Dutch bank ABN Amro has agreed to pay a series of fines totalling $80m for violating US regulations to prevent money-laundering. The payment represents one of the largest banking fines in US history.
For almost a decade, billions of dollars in transactions, many involving individuals in Russia and other former Soviet Republics, passed through ABN Amro's offices in New York and Dubai, UAE. According to The Wall Street Journal, ABN employees in Dubai actually 'falsified numerous wire-transfer records to hide the identities of Iranian and Libyan companies and individuals'. During this period both Iran and Libya were considered to be states which sponsored terrorism, and companies which operated from US soil were prohibited in dealing with them.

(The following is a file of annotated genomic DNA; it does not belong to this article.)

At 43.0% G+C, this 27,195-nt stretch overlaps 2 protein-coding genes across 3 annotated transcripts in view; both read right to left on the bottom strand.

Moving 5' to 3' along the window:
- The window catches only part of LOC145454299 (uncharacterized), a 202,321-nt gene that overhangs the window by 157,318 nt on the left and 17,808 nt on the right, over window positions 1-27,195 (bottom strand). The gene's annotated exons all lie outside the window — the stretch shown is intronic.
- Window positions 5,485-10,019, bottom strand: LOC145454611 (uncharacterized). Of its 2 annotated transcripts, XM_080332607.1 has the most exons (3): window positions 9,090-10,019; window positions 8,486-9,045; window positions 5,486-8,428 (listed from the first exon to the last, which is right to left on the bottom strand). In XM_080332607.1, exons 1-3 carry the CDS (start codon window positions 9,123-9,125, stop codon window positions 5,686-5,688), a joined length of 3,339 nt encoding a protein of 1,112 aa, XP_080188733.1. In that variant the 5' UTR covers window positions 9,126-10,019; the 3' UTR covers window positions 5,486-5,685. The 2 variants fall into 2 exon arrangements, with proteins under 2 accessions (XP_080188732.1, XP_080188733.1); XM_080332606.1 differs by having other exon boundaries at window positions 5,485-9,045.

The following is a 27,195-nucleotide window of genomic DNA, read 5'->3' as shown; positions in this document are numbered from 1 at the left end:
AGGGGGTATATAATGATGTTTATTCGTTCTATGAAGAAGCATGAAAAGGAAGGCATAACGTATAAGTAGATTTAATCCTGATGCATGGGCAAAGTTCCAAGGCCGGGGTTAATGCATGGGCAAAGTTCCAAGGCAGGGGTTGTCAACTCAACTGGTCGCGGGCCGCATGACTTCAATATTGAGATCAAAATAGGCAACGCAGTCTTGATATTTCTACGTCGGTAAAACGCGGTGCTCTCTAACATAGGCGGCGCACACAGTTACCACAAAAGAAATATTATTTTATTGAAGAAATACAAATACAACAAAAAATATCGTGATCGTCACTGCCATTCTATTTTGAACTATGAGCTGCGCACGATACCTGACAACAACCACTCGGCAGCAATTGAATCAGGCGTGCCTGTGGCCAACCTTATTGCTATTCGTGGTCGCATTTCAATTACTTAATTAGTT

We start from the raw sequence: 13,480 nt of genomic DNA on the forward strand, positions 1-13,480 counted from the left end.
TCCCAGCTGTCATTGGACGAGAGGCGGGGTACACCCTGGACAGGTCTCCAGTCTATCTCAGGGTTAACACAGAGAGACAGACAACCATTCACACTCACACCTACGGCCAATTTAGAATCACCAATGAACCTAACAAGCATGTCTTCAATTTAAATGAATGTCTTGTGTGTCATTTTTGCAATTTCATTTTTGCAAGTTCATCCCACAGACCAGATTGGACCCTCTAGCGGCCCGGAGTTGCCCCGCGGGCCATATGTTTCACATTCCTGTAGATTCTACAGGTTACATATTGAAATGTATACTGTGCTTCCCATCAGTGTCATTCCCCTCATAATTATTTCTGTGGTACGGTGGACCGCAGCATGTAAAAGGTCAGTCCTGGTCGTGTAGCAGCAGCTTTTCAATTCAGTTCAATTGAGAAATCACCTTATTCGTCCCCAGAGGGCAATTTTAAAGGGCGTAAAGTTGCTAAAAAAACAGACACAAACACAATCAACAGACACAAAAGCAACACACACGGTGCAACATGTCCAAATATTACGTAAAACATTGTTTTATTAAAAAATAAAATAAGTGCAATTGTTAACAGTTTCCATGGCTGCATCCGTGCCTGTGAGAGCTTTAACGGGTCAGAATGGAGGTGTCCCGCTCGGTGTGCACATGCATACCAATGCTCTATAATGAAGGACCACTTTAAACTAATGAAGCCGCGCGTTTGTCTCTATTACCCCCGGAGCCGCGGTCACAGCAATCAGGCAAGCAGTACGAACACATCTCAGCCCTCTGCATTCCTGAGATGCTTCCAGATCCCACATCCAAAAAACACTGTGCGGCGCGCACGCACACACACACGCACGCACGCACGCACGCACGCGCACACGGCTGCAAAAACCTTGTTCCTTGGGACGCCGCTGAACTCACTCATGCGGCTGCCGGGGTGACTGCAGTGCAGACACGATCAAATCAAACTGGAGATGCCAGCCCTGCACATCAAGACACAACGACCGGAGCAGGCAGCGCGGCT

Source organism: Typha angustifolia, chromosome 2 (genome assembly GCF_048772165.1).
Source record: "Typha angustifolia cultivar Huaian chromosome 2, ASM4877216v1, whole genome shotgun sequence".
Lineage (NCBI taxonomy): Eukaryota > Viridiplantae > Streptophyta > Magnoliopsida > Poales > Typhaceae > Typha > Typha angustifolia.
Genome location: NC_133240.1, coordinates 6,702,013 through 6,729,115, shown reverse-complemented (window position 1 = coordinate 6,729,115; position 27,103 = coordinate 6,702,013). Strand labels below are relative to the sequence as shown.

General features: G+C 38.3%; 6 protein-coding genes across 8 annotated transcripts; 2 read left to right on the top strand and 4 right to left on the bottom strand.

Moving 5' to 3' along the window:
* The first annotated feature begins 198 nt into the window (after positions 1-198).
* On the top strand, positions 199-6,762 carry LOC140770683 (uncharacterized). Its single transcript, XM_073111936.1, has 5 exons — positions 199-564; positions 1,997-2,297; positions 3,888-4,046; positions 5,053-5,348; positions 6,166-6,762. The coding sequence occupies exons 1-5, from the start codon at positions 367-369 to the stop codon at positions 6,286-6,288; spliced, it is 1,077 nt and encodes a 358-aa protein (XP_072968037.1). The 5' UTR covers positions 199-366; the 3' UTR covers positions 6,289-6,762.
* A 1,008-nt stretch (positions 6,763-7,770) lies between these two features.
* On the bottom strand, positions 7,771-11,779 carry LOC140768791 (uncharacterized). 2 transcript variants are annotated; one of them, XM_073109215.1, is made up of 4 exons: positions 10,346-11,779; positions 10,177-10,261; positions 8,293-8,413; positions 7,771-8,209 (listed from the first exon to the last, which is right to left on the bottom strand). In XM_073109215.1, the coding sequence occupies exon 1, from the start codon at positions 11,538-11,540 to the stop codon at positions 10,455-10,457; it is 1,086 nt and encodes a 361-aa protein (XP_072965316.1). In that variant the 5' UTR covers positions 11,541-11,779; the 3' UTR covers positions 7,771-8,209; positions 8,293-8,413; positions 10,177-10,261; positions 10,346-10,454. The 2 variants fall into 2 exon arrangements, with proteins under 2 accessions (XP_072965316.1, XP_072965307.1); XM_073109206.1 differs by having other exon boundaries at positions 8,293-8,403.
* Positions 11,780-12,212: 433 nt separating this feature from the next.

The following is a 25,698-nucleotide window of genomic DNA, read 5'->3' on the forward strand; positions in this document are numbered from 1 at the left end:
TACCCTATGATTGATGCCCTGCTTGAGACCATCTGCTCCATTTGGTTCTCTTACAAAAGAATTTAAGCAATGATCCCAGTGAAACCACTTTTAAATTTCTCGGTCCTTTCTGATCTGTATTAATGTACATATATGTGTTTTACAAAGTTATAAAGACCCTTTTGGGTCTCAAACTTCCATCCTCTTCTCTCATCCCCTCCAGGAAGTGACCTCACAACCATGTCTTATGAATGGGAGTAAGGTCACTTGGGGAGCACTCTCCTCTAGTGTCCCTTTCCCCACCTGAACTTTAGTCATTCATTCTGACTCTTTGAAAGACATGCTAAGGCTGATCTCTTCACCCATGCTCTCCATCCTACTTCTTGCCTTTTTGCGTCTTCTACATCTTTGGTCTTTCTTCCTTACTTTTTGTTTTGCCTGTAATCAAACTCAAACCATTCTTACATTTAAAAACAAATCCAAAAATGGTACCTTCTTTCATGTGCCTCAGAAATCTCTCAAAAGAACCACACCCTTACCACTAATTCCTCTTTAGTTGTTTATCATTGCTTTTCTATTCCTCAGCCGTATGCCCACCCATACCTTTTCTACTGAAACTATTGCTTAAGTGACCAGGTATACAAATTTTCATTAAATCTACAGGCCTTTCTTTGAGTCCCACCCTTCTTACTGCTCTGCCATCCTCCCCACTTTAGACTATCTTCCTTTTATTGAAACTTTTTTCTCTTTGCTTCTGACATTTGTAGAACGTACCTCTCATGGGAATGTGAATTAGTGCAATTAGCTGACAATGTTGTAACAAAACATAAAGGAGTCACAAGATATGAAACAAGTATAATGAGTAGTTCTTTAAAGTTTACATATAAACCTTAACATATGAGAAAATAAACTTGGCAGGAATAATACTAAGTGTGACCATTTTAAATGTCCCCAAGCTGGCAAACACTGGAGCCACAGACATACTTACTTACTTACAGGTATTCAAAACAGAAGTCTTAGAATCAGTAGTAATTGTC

A spokesperson for ABN said that 'we accept the sanctions and express our regret......serious mistakes were made'. The Dutch bank will pay $40m to the US Federal Reserve's Board of Governors, $20m to New York's state regulator and $15m to Illinois. The bank has also agreed to donate $5m to a bank examiners' education fund.